News Roundup

Some of the articles of interest to working mothers that we’ve seen around the web recently…

  • Good Night Stories for Rebel Girls 2 is available for pre-order for November shipping. The Smart Passive Income Podcast recently interviewed co-author Francesca Cavallo about the wild success of their crowdfunding campaign.
  • Scary Mommy encourages moms to embrace “visible belly outline,” now trending on Instagram as #VBO (some images NSFW).
  • Mommyish speculates that an ad seeking a Mandarin-speaking nanny for $130k could be for Mark Zuckerberg and Priscilla Chan, who recently announced the birth of their second child—on Facebook, of course.
  • Working Mother shares CNN’s Alisyn Camerota’s experience of being sexually harassed by Fox News’ Roger Ailes, including how she explained it to her 12-year-old twin daughters and 10-year-old son after the story was shared on Twitter.
  • Huffington Post reports that, for the first time, “a federal appellate court has recognized that employers are obligated to accommodate workers who are breastfeeding, just as they would employees who are injured.”
  • Romper shares blogger Esther Anderson’s viral video comparing her first pregnancy to being pregnant while raising toddlers.
  • The Washington Post has details about a bankruptcy filing by Toys R Us, reporting that “1,600 Toys R Us and Babies R Us locations would operate ‘as usual.'”
  • The Washington Post also reports that, according to a study published in the journal Child Development, teens have been experiencing milestones like driving a car, serious dating, working for pay, and drinking alcohol later and later—since 1976.
  • Quartz shares a Twitter battle between two London museums, The Science Museum and The Natural History Museum, that will make your day.
  • Recipe of the Week: Corporette readers have been sharing their favorite chicken recipes, including this New York Times recipe for oven-roasted chicken shawarma.
  • Laugh of the Week: McSweeney’s provides a hipster preschooler bingo chart.

Also, do be sure to check out the news update over at Corporette!

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Comments

  1. avocado says:

    Am I the only one who has reservations about Good Night Stories for Rebel Girls? I bought it for my daughter and then noticed that there are at least a couple of subjects who are presented as heroes when their real stories are much more complicated. I don’t really want to research all 100 women in the book to make sure that my daughter is getting the full story, so I am on the verge of confiscating the book.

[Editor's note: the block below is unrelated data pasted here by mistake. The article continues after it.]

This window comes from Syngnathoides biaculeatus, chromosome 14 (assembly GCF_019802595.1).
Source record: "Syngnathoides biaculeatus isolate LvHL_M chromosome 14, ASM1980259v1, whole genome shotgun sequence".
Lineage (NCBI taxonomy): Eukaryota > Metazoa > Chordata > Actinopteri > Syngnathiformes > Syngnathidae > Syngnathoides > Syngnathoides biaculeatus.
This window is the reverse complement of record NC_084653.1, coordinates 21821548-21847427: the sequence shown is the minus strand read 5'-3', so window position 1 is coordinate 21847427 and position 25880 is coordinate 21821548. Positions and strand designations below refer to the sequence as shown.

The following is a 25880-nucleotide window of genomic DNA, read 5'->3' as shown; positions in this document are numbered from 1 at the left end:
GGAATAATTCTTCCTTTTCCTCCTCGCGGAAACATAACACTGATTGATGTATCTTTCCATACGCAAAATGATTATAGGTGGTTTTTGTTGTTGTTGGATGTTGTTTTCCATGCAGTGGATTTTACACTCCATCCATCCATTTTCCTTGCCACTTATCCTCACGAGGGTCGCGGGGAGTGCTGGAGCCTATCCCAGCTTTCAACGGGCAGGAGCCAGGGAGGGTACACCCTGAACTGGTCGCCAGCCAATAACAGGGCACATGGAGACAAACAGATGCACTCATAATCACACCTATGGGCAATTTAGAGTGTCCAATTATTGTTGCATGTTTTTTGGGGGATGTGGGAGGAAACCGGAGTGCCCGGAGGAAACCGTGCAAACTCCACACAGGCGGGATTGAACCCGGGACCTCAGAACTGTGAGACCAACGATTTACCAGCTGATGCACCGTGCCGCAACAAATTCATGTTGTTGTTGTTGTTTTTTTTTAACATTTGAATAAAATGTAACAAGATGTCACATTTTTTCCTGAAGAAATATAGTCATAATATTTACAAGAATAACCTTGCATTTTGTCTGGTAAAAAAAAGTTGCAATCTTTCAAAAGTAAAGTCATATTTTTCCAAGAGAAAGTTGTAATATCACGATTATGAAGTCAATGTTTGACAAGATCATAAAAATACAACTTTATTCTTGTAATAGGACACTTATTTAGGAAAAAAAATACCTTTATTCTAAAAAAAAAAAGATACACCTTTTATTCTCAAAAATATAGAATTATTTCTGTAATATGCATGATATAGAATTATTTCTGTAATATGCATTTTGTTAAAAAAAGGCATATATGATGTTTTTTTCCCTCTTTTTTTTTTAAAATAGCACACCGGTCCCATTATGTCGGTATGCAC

• I don’t disagree, but confiscate? Most kid-level books about anything are going to be incomplete, simply due to reading level.

    • CPA Lady says:

      I wrote a novel length response that I either accidentally deleted or got eaten by mod, so apologies if I double post

      Anyway, this book sounds like it’s good for starting some conversations. If this is an issue of you being disturbed by them glossing over people who behaved appropriately within their historical context (but in a way that would not be so great these days), I’d use the book as a springboard to mention to your daughter that some things used to be okay that aren’t okay now. That we know better so we do better, but that people didn’t used to know better.

      If it’s more a problem with the book glorifying women who you think of as flawed (even within their historical context), that could spark a great conversation too. One of the most shocking things about growing up is realizing that there is really no such thing as “good people” or “bad people”, full stop, end of story. Every single “good” person does bad things, every single “bad” person does good things. If women had to be perfect to be in that book, it would be awfully short.

      • +1. I really like the first book, and did the Kickstarter for the second.

        My kids (boy and girl) are young, so we’re reading them at face value now. As they get into elementary and can process more gray, we’ll start to focus on how there’s no good vs bad – everyone is a little of both.

        I think of it this way – every man they will learn about in school ALSO had complicating factors, but they’re still going to learn about the guys as heros, and it’ll be on me and their dad to fill in the gray areas. At least this way they’ll have some women (other than Marie Curie and Amelia Earhart) heros to add to the mix.

        • avocado says:

          I don’t mind filling in the gray areas at all. I regularly let my kid read books with potentially controversial content and we discuss it, but this book just creates an enormous burden for parents. The racism in Little House on the Prairie, for example, is pretty obvious and requires no outside research to discover. This book, however, profiles 100 different women, many of whom I’ve never heard of, and presents them all as unequivocal heroes. So it’s on the parents to research every single one of these people to determine whether there is information left out. It’s just a lot of work.

  2. Heads up: basically none of those #VBO pics are safe for work.

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